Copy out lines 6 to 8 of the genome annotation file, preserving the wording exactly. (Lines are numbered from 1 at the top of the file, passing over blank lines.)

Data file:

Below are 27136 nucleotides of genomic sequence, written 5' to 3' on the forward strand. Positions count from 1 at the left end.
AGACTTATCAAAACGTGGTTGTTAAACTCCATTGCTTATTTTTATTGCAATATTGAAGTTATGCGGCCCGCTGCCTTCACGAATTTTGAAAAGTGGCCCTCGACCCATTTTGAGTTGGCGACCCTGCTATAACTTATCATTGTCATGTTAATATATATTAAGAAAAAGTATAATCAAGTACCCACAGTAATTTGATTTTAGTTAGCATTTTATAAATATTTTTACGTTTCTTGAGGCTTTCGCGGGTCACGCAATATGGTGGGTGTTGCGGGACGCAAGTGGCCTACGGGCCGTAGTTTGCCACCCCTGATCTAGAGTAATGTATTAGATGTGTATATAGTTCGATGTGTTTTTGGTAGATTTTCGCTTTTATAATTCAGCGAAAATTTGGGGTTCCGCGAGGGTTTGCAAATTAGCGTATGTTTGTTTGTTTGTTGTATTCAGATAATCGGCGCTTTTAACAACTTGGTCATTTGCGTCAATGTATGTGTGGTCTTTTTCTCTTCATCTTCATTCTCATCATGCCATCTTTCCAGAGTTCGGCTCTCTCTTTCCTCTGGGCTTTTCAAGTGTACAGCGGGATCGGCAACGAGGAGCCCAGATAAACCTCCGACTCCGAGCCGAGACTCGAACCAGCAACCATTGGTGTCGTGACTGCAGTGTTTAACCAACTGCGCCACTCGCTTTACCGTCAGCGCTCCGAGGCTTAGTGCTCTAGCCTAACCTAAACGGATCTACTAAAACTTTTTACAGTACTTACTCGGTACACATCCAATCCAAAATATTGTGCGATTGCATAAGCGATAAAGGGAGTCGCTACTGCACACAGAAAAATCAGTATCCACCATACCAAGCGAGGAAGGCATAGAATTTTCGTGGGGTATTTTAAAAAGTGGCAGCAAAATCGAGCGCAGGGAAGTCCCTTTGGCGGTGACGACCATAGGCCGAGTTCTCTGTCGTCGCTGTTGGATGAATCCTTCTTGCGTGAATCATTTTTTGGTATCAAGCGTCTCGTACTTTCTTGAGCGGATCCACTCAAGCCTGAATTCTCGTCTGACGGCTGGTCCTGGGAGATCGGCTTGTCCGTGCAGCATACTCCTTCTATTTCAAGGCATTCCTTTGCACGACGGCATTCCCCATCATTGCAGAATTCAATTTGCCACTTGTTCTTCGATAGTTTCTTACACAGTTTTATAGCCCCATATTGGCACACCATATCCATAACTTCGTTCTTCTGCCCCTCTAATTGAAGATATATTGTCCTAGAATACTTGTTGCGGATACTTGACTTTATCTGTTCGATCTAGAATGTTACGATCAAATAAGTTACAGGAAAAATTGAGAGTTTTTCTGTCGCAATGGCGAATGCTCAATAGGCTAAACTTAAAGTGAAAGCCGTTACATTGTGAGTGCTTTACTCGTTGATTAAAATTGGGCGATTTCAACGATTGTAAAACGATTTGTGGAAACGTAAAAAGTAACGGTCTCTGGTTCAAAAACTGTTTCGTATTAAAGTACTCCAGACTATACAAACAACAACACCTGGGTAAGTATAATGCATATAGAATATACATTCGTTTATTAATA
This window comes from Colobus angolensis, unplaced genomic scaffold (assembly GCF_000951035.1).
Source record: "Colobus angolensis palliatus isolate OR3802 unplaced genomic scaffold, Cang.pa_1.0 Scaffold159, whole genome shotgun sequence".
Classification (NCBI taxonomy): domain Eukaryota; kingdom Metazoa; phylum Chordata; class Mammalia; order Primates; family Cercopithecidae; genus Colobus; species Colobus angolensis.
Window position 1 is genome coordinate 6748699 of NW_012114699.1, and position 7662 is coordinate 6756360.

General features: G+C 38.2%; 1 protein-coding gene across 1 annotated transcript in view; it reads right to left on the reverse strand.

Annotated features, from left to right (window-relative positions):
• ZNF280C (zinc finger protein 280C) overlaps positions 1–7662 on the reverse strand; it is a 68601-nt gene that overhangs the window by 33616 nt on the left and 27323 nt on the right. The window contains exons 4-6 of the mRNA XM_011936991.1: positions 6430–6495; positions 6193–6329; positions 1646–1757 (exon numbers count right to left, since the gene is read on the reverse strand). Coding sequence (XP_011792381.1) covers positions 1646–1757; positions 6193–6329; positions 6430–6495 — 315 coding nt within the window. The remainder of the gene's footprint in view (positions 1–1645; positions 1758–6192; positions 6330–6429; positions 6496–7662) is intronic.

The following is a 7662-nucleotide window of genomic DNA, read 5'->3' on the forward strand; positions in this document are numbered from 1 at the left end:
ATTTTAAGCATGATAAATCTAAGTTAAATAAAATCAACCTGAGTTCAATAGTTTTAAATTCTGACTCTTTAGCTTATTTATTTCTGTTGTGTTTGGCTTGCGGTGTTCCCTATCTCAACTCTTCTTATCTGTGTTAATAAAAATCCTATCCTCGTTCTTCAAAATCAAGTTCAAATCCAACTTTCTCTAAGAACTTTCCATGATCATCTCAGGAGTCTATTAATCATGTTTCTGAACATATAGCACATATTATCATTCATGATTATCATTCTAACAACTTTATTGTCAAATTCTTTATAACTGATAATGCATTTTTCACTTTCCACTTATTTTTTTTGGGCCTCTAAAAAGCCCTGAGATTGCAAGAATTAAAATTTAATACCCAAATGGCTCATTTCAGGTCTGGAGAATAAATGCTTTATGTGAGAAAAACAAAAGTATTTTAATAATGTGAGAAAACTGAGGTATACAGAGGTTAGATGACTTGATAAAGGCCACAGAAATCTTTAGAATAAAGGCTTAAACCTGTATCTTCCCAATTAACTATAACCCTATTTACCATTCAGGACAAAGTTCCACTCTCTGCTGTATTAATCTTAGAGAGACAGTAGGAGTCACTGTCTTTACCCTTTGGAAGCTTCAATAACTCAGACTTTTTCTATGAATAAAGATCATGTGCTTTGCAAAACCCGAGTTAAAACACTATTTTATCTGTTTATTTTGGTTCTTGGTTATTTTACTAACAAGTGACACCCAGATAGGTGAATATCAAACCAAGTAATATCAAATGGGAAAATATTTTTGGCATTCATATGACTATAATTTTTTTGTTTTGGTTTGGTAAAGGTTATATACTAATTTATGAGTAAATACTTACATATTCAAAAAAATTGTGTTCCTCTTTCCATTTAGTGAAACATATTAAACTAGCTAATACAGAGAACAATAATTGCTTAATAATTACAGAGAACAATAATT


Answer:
Window position 1 is genome coordinate 6748699 of NW_012114699.1, and position 7662 is coordinate 6756360.

General features: G+C 38.2%; 1 protein-coding gene across 1 annotated transcript in view; it reads right to left on the reverse strand.

Annotated features, from left to right (window-relative positions):